Lent 11: Where friendship grows

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Several years ago, friends with whom I went to grade 1-3 and high school decided that we should go out for dinner together. Some of us had been friends the whole way along; some of us hadn’t seen each other in 30 or more years. It wasn’t something we tried very hard to recruit people into participating in. A core group of friends decided, and some people brought one or two others who fit the “grade school friends” profile along for good measure. I think the first time we met for dinner, there were 10 or 12 of us. It was a good time. We’ve done it a few more times since, with varying attendance based on availability. I’ve enjoyed myself every time I’ve gone. It even rekindled a few friendships that had languished. Exactly what you want.

In the last week or so, I’ve also re-connected with a woman who’s son played hockey with Child years ago, and someone with whom I went to elementary and (a few years of) high school. I’m local to the hockey mom, so we had coffee together. My childhood friend and I spoke on the phone for almost 2 hours. I know! The *actual* phone! On one of my No Work on Fridays summer this year, I’m going to go on a road trip to see her. Both of these two friendship refreshes were a lovely addition to my week.

On the other hand… My high school peers are planning a reunion. I have mixed feelings about that. I spent half of my high school years in a crappy relationship with the King of the Douchebags, and I don’t care to revisit that, thanks. It took years to undo the gas-lighting. I got rid of all my yearbooks except possibly the one from my grad year. I stay in touch with the people I want to keep in touch with (or, as the last week has taught us, I’m open to it when someone wants to keep in touch with me). I don’t live in the town where I attended high school anymore, I’m not going to suddenly strike up a friendship with someone with whom I don’t already have some history.


Maybe that’s shortsighted. I mean, now that I’m in midlife, I look at the people I’m friends with, and they fall into buckets of similar experience – whether that means “people I know through my time at cadets” or “parents who’s child played hockey with my child” or “people with whom I do or have work/ed”. But some of the people who are maybe less friends now – and no shade on that, it happens and that’s OK – are because we don’t see each other as often. There are people from a jobs half a career (or more) ago that I’m still close to. There are people from my last job that I enjoy reading Facebook or Insta posts from, but I haven’t seen in forever. And there are people who’ve just kind of slid away into the twilight land of “used to be”. Once the thing that formed the bond between friends is removed, sometimes that means the friendship can’t support itself. But sometimes it can. So who’s to say that someone who got married around the same time as me, or is a military parent like me, or lives closer to me than to our high school town… or *something*, and on top of that we have a slight shared history of our 5 years at the same high school… who’s to say that I couldn’t strike up a splendid friendship that we missed the first go round of our paths crossing?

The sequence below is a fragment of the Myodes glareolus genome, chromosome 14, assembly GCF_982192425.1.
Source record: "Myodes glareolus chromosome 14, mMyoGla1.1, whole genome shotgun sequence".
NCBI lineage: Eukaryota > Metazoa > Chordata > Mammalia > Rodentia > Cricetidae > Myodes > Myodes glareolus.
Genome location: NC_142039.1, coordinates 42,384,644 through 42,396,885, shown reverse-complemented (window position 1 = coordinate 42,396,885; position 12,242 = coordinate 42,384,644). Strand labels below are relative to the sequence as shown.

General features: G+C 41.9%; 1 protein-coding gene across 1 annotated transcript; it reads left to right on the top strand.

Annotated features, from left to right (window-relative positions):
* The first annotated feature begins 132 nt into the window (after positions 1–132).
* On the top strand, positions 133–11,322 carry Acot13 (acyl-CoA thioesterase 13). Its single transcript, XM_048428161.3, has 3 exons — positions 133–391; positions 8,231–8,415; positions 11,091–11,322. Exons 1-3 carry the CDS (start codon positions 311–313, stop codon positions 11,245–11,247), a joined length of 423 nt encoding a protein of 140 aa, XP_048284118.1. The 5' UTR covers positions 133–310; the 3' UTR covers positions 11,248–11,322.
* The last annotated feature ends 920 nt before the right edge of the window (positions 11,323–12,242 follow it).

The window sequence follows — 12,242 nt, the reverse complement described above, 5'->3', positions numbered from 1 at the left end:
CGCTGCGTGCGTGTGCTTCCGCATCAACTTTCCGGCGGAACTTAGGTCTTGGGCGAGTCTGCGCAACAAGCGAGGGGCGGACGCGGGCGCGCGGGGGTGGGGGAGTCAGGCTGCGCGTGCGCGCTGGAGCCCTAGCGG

In the next few weeks, I have the monthly dinner of the 21Exes (the group of parents who came together because we all volunteered at the cadet corps our kids joined), and the first show of a theatre subscription that I got with one of my closest friends from the 21Exes. We don’t do the thing that brought us together, but I really do love this group of people that I got because of the thing my kid decided to try when he was 12. We care about each other’s kids and we consider ourselves our own little village. None of our kids are in cadets anymore. None of us volunteer anymore, but our friend group persists and grows. Maybe getting even some of the band back together from high school could thrive, too? 

I get that I don’t have the carefree hours that I did I childhood to just hang out with my pals. We have to schedule it. We have to try harder to tend those friendships. Every week, work and family and obligations and needful things can push friendships to the periphery, if you let them. I mean, now that I’m an empty-nester, it’s not as hard as it was a few years ago, but life is still busy. And certainly, there are about eleventy thousand studies that show that people with a rich social life in middle and old age are far healthier than those who are lonely.

If I don’t say it enough, I am truly grateful for the really top-shelf people in my life – work friends, hockey friends, volunteer friends, childhood friends; recently re-connected friends, new friends and friends who are more like family they’ve been around for so long.

“Two people are better off than one, for they can help each other succeed. If one person falls, the other can reach out and help. But someone who falls alone is in real trouble. Likewise, two people  close together can keep each other warm. But how can one be warm alone? A person standing alone can be attacked and defeated, but two can stand back-to-back and conquer. Three are even better, for a triple-braided cord is not easily broken.” — Ecclesiastes 4:9-12

During Lent (and beyond), may I be a good cord in the braids of my friendships.

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